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Distractions are never more important than paying attention

More than likely, you got into your car on the day of the accident and expected the other drivers on the road to pay diligent attention to the traffic laws. Sadly, not all Tennessee drivers take their responsibilities seriously when they are behind the wheel, and you are now suffering for it.

Distracted driving is such a pervasive problem that in 2014, approximately 431,000 people suffered injuries, and 3,179 people died from crashes involving distracted drivers.

What constitutes a distraction while driving?

In general, anything that takes your attention from the road qualifies as a distraction. However, some of the more common distractions include the following:

  • Eating
  • Drinking
  • Talking to your passengers
  • Following navigations systems
  • Grooming
  • Reading maps, books or other printed material
  • Adjusting your MP3 player, CD player or radio
  • Using a cell phone
  • Texting

Why is texting more dangerous than other distractions?

Texting receives a great deal of attention from law enforcement agencies, advocacy groups and government administrations because it requires the use of your brain, your hands and your eyes simultaneously.

It takes approximately five seconds to view or send a text message, according to research done in 2009 by Virginia Tech Transportation Institute. That might not seem like a long time, but if you were traveling at 55 mph, you could cover the length of a football field, and a lot can happen to the traffic around you in that time.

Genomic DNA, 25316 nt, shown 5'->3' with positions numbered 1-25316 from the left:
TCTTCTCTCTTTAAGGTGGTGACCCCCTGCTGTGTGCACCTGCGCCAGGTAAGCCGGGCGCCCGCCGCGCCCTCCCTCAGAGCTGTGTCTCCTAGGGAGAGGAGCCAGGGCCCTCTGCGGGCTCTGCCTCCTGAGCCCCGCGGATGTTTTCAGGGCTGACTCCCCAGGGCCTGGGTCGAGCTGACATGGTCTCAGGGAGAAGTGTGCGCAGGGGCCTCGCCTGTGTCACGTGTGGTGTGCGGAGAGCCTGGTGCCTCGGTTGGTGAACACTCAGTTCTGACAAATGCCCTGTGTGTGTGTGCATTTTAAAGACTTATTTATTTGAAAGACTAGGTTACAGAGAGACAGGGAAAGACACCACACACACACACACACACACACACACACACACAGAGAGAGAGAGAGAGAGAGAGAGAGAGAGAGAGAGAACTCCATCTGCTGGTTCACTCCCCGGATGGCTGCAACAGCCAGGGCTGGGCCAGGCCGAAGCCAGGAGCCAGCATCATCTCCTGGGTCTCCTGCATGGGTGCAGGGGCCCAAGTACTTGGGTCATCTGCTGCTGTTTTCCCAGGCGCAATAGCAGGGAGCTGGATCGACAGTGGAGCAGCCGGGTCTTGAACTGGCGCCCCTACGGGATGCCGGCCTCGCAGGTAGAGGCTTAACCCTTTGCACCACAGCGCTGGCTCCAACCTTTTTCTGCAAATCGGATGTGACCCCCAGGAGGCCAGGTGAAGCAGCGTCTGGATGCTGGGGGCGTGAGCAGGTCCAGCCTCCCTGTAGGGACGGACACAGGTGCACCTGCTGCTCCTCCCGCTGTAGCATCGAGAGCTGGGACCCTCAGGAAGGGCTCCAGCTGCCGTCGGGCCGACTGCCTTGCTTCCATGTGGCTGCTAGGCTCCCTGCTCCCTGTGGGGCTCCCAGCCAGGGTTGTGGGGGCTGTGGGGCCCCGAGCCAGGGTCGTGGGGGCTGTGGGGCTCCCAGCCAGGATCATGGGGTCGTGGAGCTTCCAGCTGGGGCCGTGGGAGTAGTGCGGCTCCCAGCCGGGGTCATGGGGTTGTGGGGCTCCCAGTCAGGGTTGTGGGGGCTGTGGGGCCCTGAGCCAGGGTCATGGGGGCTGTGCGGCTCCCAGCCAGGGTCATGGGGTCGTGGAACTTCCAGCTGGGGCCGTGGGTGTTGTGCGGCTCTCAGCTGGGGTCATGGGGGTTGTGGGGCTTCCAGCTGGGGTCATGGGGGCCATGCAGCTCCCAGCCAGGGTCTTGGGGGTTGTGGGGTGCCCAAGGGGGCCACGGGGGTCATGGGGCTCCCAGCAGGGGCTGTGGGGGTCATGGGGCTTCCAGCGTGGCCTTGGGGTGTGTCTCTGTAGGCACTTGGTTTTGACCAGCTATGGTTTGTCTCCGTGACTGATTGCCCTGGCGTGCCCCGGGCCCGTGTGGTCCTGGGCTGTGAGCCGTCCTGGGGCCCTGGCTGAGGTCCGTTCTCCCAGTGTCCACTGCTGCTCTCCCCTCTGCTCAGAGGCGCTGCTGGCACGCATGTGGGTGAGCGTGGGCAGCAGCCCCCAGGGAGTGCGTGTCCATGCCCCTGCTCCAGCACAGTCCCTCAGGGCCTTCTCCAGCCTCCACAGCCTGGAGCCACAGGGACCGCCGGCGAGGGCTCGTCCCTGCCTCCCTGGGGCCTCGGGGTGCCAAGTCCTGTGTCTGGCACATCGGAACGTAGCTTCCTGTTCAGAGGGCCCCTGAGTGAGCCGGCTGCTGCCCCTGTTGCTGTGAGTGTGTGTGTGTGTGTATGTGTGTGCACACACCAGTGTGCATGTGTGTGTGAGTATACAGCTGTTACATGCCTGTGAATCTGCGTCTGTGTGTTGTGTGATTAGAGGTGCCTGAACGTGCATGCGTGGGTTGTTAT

Those five seconds could mean the difference between safe travels and serious or fatal injuries.

How do I know if the driver in my accident was distracted?

As police search for factors that led to the crash, investigators will more than likely determine what everyone involved was doing just prior to the collision. Your attorney will probably supplement that inquiry with one of his or her own.

If there is reason to believe that the other driver was texting or otherwise using a cell phone, records can be subpoenaed for review. Any cell phone activity found around the time of the accident could help prove distraction.

Successful personal injury or wrongful death claims establish that the injuries suffered, fatal or otherwise, were the result of the negligent actions of someone else. Taking a few seconds to review a text message might not have seemed like negligence to the other driver, but that seemingly harmless act likely caused the tragedy and the aftermath that you now face.

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